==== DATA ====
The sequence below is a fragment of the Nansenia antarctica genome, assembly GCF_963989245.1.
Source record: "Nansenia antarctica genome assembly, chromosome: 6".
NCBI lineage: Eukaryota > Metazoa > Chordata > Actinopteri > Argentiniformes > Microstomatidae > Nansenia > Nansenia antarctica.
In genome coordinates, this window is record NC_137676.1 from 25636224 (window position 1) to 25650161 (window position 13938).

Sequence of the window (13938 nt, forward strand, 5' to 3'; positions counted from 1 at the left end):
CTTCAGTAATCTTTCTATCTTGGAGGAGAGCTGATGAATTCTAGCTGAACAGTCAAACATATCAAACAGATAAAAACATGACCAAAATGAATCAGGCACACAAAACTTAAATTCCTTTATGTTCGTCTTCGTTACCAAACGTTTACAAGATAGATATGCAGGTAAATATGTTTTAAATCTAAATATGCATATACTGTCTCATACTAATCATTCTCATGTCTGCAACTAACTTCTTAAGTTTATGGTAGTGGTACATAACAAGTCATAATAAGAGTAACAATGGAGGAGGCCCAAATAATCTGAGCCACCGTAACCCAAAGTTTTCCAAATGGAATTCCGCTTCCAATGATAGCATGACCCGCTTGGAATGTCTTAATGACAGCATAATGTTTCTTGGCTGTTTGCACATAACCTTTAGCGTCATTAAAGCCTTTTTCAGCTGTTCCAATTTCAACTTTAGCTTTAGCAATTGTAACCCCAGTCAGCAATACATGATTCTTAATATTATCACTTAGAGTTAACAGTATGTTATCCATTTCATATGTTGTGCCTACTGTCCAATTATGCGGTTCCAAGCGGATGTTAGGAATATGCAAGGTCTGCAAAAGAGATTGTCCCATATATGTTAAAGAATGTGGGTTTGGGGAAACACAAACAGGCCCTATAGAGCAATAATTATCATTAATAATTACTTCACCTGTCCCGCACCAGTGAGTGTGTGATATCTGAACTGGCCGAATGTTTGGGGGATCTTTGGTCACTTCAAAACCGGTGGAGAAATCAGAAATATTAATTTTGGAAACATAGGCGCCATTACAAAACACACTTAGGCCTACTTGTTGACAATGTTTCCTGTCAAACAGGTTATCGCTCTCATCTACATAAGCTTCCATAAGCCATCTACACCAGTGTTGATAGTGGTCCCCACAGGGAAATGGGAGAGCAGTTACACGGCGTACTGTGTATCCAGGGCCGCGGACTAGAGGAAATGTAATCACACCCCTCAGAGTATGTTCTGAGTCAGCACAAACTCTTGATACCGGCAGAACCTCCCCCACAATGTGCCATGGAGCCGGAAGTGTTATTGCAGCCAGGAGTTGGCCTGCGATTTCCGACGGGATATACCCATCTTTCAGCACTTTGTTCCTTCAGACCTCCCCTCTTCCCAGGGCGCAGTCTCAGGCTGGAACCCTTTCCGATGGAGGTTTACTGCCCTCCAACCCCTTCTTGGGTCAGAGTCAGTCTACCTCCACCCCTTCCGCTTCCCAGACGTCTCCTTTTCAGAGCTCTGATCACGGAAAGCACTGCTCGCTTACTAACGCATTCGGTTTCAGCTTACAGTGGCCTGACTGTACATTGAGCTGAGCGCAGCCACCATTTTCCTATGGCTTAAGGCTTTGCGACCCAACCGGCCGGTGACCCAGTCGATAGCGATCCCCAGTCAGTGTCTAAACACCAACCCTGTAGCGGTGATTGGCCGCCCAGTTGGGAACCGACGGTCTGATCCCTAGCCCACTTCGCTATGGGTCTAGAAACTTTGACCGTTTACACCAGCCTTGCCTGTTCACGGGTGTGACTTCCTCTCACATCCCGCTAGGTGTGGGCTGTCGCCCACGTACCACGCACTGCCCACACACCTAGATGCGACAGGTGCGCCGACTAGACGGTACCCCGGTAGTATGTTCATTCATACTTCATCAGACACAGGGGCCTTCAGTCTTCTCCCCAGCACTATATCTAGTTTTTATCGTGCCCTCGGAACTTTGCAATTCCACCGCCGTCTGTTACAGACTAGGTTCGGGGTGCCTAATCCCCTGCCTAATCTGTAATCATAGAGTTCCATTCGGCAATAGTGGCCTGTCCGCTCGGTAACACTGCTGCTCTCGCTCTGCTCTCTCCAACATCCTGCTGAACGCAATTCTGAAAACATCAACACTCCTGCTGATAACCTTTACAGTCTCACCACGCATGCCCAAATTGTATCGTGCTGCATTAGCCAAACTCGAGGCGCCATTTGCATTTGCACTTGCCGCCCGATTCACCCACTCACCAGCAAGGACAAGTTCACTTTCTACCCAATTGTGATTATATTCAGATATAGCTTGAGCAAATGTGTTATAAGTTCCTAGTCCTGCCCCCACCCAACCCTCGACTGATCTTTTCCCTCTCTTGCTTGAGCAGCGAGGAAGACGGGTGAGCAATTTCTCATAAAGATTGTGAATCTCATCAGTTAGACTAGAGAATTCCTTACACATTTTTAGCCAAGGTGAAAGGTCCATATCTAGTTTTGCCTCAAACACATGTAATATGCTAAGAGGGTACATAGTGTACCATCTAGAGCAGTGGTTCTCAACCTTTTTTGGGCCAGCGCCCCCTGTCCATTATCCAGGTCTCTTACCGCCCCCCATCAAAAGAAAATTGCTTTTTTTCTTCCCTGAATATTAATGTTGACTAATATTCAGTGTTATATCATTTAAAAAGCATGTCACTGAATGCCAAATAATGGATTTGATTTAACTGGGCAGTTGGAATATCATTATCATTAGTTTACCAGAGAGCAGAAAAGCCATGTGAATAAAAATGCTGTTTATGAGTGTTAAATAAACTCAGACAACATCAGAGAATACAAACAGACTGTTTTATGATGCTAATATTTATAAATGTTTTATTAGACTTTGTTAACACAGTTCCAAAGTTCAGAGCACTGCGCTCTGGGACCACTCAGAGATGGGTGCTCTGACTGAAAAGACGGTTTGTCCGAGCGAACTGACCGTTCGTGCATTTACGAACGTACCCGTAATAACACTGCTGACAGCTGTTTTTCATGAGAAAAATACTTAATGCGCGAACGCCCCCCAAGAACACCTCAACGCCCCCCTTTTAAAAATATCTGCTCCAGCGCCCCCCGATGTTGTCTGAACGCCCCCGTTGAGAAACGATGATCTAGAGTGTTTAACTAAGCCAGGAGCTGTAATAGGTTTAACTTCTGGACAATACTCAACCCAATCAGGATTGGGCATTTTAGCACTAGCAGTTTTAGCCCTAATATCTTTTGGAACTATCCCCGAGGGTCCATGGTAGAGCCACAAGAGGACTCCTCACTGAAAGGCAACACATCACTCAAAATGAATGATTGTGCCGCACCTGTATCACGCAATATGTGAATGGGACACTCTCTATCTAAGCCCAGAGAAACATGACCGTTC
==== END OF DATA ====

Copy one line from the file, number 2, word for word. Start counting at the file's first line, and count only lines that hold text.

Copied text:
Source record: "Nansenia antarctica genome assembly, chromosome: 6".